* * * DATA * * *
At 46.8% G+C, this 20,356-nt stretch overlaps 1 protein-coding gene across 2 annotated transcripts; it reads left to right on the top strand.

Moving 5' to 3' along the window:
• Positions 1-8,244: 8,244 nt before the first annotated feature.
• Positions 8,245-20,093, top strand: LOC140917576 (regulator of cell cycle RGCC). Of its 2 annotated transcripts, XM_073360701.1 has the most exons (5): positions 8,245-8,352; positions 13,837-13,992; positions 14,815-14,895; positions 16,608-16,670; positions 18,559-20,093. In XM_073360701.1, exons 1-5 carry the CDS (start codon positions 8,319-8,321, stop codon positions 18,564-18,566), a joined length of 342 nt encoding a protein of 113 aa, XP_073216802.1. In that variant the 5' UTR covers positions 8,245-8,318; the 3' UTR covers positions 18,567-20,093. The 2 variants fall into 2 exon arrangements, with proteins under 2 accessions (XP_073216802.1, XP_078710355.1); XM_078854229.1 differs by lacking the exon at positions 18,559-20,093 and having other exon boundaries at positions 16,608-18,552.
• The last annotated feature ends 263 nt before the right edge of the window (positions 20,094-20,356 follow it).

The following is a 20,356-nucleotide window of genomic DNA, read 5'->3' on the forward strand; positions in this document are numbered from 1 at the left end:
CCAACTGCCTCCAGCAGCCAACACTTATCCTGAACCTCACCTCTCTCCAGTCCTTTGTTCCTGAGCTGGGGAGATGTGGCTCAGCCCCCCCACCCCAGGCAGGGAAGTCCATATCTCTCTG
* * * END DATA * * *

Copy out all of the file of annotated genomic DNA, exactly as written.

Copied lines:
At 46.8% G+C, this 20,356-nt stretch overlaps 1 protein-coding gene across 2 annotated transcripts; it reads left to right on the top strand.

Moving 5' to 3' along the window:
• Positions 1-8,244: 8,244 nt before the first annotated feature.
• Positions 8,245-20,093, top strand: LOC140917576 (regulator of cell cycle RGCC). Of its 2 annotated transcripts, XM_073360701.1 has the most exons (5): positions 8,245-8,352; positions 13,837-13,992; positions 14,815-14,895; positions 16,608-16,670; positions 18,559-20,093. In XM_073360701.1, exons 1-5 carry the CDS (start codon positions 8,319-8,321, stop codon positions 18,564-18,566), a joined length of 342 nt encoding a protein of 113 aa, XP_073216802.1. In that variant the 5' UTR covers positions 8,245-8,318; the 3' UTR covers positions 18,567-20,093. The 2 variants fall into 2 exon arrangements, with proteins under 2 accessions (XP_073216802.1, XP_078710355.1); XM_078854229.1 differs by lacking the exon at positions 18,559-20,093 and having other exon boundaries at positions 16,608-18,552.
• The last annotated feature ends 263 nt before the right edge of the window (positions 20,094-20,356 follow it).

The following is a 20,356-nucleotide window of genomic DNA, read 5'->3' on the forward strand; positions in this document are numbered from 1 at the left end:
CCAACTGCCTCCAGCAGCCAACACTTATCCTGAACCTCACCTCTCTCCAGTCCTTTGTTCCTGAGCTGGGGAGATGTGGCTCAGCCCCCCCACCCCAGGCAGGGAAGTCCATATCTCTCTG